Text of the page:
Defendant advertises the Products to have an SPF rating of 50 which are printed on the bottles. Plaintiffs allege that Consumer Reports conducted testing on the Lotion which indicated that the product actually only had an SPF of 25. Plaintiffs also completed their own independent testing on both the Spray and the Lotion, in compliance with all FDA testing methods, and that the results of their own testing demonstrated that the actual SPF rating for the Lotion was no higher than 30, possibly much lower.

         Plaintiffs allege that Defendant knew or should have known from its own testing that their SPF was not 50. The Complaint alleges that Defendant then misrepresented the actual SPF rating by falsely advertising the Products as having a SPF rating of 50. Plaintiffs allege that since SPF of 30, possibly lower, provides less sunscreen protection than SPF 50, they would not have purchased the Products, or paid less, had they known the actual SPF rating of the Products. Plaintiffs state that Defendant continues to manufacture, distribute, advertise, and sell the Products with the 50 SPF rating.

         II. ANALYSIS

         A. Standard of Review

         A motion under Rule 12(b)(6) tests the sufficiency of the complaint under the plausibility standard, Bell Atlantic Corporation v. Twombly, 550 U.S. 544. 570 (2007), not the merits of the suit. Gibson v. City of Chicago, 910 F.2d 1510, 1520 (7th Cir. 1990) (citation omitted). "[A] plaintiffs claim need not be probable, only plausible: 'a well-pleaded complaint may proceed even if it strikes a savvy judge that actual proof of those facts is improbable, and that a recovery is very remote and unlikely.”' Indep. Trust Corp. v. Stewart Info. Servs. Corp., 665 F.3d 930, 935 (7th Cir. 2012) (quoting Twombly. 550 U.S. at 556). "To meet this plausibility standard, the complaint must supply 'enough fact to raise a reasonable expectation that discovery will reveal evidence" supporting the plaintiffs allegations.” Id. at 935. (quoting Twombly, 550 U.S. at 556). In deciding a Rule 12(b)(6) motion, the Court accepts as true all well-pleaded facts in a plaintiffs complaint, and draws all reasonable inferences in his favor. Burke v. 401 N. Wabash Venture, LLC, 714 F.3d 501. 504 (7th Cir. 2013) (citations omitted). "[T]he complaint must describe the claim in sufficient detail to give the defendant fair notice of what the claim is and the grounds upon which it rests." EEOC v. Concentra Health Servs., 496 F.3d 773, 776 (7th Cir. 2007).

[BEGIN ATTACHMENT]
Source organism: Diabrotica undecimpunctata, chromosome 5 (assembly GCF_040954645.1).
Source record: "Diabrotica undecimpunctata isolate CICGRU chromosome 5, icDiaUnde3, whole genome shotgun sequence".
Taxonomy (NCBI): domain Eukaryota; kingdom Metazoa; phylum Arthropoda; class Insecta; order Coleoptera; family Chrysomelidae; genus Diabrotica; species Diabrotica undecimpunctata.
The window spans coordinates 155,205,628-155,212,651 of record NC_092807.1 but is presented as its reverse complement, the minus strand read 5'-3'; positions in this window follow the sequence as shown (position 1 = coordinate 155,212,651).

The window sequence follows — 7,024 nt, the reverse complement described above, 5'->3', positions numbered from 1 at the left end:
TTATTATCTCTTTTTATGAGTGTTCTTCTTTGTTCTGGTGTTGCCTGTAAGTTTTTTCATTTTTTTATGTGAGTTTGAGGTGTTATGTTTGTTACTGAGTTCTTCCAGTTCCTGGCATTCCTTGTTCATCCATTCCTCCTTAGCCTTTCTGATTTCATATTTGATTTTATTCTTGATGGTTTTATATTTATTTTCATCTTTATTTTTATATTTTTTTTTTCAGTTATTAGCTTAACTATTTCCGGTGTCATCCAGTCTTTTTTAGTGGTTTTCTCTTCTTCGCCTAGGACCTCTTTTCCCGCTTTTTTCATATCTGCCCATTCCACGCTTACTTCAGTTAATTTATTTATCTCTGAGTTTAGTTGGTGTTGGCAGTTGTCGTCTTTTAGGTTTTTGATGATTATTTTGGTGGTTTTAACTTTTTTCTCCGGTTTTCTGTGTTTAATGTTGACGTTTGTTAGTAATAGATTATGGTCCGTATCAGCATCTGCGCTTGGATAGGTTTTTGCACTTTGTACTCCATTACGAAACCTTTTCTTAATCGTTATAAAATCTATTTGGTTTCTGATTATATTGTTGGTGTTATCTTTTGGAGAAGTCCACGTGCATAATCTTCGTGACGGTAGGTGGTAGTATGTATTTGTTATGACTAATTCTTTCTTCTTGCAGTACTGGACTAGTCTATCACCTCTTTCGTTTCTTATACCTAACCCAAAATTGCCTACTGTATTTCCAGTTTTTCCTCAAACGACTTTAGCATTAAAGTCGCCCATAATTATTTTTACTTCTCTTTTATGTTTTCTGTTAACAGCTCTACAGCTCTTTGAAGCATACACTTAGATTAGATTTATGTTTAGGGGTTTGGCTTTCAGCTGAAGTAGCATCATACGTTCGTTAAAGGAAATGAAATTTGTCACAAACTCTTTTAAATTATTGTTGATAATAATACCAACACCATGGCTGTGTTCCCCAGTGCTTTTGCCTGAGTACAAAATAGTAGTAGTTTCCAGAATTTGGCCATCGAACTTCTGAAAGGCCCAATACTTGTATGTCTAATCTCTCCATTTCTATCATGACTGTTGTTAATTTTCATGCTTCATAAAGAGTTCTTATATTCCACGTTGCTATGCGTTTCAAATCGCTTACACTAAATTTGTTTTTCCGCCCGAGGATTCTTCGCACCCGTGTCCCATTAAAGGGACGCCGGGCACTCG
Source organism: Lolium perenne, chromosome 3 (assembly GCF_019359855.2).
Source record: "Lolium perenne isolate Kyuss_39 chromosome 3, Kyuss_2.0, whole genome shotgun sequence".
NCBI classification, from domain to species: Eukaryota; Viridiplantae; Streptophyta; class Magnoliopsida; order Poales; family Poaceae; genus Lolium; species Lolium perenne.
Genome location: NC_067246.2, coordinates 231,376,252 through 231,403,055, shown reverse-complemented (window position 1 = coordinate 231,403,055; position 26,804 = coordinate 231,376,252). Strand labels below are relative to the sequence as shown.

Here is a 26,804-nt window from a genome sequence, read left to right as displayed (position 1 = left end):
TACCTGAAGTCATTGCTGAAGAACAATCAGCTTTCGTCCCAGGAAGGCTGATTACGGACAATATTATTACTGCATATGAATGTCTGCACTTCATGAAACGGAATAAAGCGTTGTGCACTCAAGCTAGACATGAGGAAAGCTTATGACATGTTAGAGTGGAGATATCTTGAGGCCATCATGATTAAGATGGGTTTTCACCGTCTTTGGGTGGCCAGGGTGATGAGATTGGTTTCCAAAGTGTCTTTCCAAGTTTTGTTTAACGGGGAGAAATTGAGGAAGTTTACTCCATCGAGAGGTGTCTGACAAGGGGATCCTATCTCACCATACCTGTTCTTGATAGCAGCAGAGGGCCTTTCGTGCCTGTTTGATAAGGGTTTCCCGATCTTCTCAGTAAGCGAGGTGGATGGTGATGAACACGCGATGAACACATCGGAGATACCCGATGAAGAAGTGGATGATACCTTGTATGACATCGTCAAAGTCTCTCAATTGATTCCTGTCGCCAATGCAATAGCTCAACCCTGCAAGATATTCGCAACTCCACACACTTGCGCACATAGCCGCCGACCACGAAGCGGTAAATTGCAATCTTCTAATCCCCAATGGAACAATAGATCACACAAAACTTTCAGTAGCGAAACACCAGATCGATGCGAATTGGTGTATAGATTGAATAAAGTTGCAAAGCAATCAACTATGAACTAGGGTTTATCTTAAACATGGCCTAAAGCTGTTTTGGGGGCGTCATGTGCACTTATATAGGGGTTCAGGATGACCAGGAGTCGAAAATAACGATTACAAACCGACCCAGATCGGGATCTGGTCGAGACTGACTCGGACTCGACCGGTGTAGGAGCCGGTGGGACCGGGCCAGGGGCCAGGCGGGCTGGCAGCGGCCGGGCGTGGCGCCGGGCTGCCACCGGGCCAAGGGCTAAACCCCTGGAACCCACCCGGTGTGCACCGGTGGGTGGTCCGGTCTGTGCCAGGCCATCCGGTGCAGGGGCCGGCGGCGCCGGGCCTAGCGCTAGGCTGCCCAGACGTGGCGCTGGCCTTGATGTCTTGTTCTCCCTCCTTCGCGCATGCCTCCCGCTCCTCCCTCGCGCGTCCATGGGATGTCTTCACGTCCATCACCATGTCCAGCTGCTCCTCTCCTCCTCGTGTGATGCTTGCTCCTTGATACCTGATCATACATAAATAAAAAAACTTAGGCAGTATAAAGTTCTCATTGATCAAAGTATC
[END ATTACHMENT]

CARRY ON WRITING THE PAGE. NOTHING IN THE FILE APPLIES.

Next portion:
B. Federal Preemption of Plaintiffs' Claims